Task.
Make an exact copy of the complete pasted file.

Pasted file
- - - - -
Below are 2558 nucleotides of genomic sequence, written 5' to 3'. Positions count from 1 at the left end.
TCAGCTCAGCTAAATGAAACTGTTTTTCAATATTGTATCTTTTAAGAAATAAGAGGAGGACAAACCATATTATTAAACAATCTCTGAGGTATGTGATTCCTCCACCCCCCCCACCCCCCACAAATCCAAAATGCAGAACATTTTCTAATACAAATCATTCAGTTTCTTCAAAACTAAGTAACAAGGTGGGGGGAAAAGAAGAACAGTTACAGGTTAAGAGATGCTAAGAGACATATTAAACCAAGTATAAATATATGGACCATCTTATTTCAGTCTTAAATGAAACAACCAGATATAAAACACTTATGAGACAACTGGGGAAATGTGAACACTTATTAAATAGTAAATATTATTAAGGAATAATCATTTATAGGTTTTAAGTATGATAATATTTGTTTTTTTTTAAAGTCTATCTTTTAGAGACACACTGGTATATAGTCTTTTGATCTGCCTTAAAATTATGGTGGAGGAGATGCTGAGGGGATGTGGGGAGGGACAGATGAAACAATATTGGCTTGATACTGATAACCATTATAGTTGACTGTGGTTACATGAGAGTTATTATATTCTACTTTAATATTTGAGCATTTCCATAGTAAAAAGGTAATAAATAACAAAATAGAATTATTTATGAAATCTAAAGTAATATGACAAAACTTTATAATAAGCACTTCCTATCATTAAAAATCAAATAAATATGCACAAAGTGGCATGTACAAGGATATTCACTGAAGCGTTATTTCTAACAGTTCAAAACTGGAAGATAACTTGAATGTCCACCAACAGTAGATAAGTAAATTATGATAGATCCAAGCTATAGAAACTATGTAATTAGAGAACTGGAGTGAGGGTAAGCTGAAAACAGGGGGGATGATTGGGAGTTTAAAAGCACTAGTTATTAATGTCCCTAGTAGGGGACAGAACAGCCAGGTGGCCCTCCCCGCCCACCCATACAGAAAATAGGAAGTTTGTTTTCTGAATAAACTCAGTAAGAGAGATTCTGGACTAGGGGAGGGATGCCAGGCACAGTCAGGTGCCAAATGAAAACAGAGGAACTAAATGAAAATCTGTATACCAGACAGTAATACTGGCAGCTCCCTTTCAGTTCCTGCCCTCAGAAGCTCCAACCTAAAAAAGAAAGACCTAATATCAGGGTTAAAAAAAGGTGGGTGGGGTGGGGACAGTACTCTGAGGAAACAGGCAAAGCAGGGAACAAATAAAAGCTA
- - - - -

Below are 2558 nucleotides of genomic sequence, written 5' to 3'. Positions count from 1 at the left end.
TCAGCTCAGCTAAATGAAACTGTTTTTCAATATTGTATCTTTTAAGAAATAAGAGGAGGACAAACCATATTATTAAACAATCTCTGAGGTATGTGATTCCTCCACCCCCCCCACCCCCCACAAATCCAAAATGCAGAACATTTTCTAATACAAATCATTCAGTTTCTTCAAAACTAAGTAACAAGGTGGGGGGAAAAGAAGAACAGTTACAGGTTAAGAGATGCTAAGAGACATATTAAACCAAGTATAAATATATGGACCATCTTATTTCAGTCTTAAATGAAACAACCAGATATAAAACACTTATGAGACAACTGGGGAAATGTGAACACTTATTAAATAGTAAATATTATTAAGGAATAATCATTTATAGGTTTTAAGTATGATAATATTTGTTTTTTTTTAAAGTCTATCTTTTAGAGACACACTGGTATATAGTCTTTTGATCTGCCTTAAAATTATGGTGGAGGAGATGCTGAGGGGATGTGGGGAGGGACAGATGAAACAATATTGGCTTGATACTGATAACCATTATAGTTGACTGTGGTTACATGAGAGTTATTATATTCTACTTTAATATTTGAGCATTTCCATAGTAAAAAGGTAATAAATAACAAAATAGAATTATTTATGAAATCTAAAGTAATATGACAAAACTTTATAATAAGCACTTCCTATCATTAAAAATCAAATAAATATGCACAAAGTGGCATGTACAAGGATATTCACTGAAGCGTTATTTCTAACAGTTCAAAACTGGAAGATAACTTGAATGTCCACCAACAGTAGATAAGTAAATTATGATAGATCCAAGCTATAGAAACTATGTAATTAGAGAACTGGAGTGAGGGTAAGCTGAAAACAGGGGGGATGATTGGGAGTTTAAAAGCACTAGTTATTAATGTCCCTAGTAGGGGACAGAACAGCCAGGTGGCCCTCCCCGCCCACCCATACAGAAAATAGGAAGTTTGTTTTCTGAATAAACTCAGTAAGAGAGATTCTGGACTAGGGGAGGGATGCCAGGCACAGTCAGGTGCCAAATGAAAACAGAGGAACTAAATGAAAATCTGTATACCAGACAGTAATACTGGCAGCTCCCTTTCAGTTCCTGCCCTCAGAAGCTCCAACCTAAAAAAGAAAGACCTAATATCAGGGTTAAAAAAAGGTGGGTGGGGTGGGGACAGTACTCTGAGGAAACAGGCAAAGCAGGGAACAAATAAAAGCTA